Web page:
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خبر و رسانه

78    Nasrollah Afjehei (b. 1933)

List Of Lots

More Info

Art Title : A Poem by Hafez

Signed “Nasrollah Afjehei” in Farsi and “Afjei” in English (lower left)
oil on canvas
200×200 cm
Executed in 2006

Christie's catalogue, Oct 2009, Dubai


1,500 - 2,000 Million IRR

Price realized

1,800,000,000 IRR

About Art Work

A massive intricate fabric of letters appears unfolding in the infinite space. Indecipherable words and letters are composed in a creative version of Kufic scripture. Their wavelike gesture builds up a monumental structure, evoking, for example, a minaret. Afjei’s present piece of calligraphy-painting is based on complex Banaei (architectural) Kuficscript. The old Kufic scripture was traditionally used to inscribe sacred texts, chiefly Qur’an. Banaei (architectural) Kuficscript is a later development which was meant to integrate sacred verses into the architectural fabric. The precise geometrical style of this scripture led to a considerable loss of legibility, which nevertheless endowed this art with a level of mysteriousness. Influential German Orientalist scholar, Annemarie Schimmel, has argued that the complex network of Banaei (architectural) Kufic script, made in intricate brick and tile arrangements, has been so hidden in distant corners and closed angles of the mosques that made it impossible for the viewers to read and comprehend the content. This quality granted this scripture a mystifying character, associating it with magical words.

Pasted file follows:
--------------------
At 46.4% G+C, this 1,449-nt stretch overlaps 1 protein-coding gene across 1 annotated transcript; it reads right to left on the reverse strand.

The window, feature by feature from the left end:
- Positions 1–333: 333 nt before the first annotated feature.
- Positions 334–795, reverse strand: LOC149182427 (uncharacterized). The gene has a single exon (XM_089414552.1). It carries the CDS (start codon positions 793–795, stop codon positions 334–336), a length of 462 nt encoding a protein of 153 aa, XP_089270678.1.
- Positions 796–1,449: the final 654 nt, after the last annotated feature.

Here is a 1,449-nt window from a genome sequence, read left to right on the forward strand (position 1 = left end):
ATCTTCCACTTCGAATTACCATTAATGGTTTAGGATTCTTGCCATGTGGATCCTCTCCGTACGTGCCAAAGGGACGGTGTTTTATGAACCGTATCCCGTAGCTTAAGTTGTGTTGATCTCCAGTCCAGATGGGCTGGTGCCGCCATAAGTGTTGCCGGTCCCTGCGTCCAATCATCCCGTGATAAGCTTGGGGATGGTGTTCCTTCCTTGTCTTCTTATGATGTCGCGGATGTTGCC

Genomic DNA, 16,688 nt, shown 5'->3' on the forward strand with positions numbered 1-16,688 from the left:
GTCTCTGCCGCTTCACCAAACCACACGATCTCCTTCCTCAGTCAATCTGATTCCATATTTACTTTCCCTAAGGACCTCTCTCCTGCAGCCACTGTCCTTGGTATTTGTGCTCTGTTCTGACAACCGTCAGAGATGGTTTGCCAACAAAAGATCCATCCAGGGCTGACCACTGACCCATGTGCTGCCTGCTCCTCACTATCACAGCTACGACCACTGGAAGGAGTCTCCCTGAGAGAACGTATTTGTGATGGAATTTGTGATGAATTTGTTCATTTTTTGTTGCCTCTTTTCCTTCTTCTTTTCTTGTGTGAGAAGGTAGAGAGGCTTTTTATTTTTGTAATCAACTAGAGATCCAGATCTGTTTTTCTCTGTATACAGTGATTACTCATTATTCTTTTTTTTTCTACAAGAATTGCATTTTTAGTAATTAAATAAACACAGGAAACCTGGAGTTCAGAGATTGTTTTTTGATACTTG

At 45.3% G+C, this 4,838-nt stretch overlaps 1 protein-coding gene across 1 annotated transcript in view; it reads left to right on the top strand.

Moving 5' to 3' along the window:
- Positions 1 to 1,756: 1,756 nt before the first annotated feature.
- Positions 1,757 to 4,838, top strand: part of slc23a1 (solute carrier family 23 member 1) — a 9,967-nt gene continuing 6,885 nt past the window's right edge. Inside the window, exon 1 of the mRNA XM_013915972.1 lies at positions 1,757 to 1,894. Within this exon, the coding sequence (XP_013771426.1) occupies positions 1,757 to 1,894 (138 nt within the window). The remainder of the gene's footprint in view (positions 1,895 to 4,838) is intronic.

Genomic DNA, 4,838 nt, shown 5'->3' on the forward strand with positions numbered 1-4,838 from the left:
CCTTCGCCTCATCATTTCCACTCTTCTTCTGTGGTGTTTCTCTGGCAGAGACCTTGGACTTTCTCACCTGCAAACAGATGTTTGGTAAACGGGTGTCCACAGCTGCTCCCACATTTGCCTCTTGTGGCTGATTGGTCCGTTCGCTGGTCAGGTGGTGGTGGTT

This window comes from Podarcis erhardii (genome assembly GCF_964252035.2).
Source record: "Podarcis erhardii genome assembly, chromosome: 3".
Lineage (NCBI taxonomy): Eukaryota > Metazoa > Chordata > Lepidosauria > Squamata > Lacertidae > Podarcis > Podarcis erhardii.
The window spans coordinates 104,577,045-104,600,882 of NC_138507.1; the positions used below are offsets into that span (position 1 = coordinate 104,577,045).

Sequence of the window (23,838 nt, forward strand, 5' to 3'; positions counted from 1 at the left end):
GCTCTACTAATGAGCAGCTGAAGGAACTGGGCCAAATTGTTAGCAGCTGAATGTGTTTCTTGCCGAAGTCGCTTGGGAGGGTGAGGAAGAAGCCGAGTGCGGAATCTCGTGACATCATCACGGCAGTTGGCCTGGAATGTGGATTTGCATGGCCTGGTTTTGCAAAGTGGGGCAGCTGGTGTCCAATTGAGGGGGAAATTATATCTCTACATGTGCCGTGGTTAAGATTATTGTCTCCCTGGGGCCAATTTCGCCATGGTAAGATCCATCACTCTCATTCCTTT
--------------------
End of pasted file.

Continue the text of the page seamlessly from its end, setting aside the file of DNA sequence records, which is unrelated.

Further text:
Afjei’s piece conforms to this feature. The magnificent curling inscription encourages any viewer to try to find a way to its content. Through a powerful and dynamic composition of letters, we finally decipher -with significant effort- the content, which reveals to be a poem by Hafiz, instead of the verses of the holy Qur’an. The pulsating letters represent the first verses of the ‘Divan of Hafiz’. This divergence, however, remains covert in the convoluted and labyrinth-like lines. The scripture is no longer meant to convey a meaning other than its pure significant form. Imitating architectural details is also among the characteristics of Afjei’s art. Here, the monumental size emphasizes this architectural effect.

The visual perfection of such works is based on a synthesis of refined, long-lasting traditions of Persian calligraphy and contemporary technology and worldview.  Their perpetual aesthetic value is secured by a combination of brilliant visual quality, semantic ambiguity, fusion of diverse visual spaces, and masterful pictorial rendering.

A piece by Nasrollah Afjei was sold in Dubai Christies auction in April 2011 for 218,500 US dollars.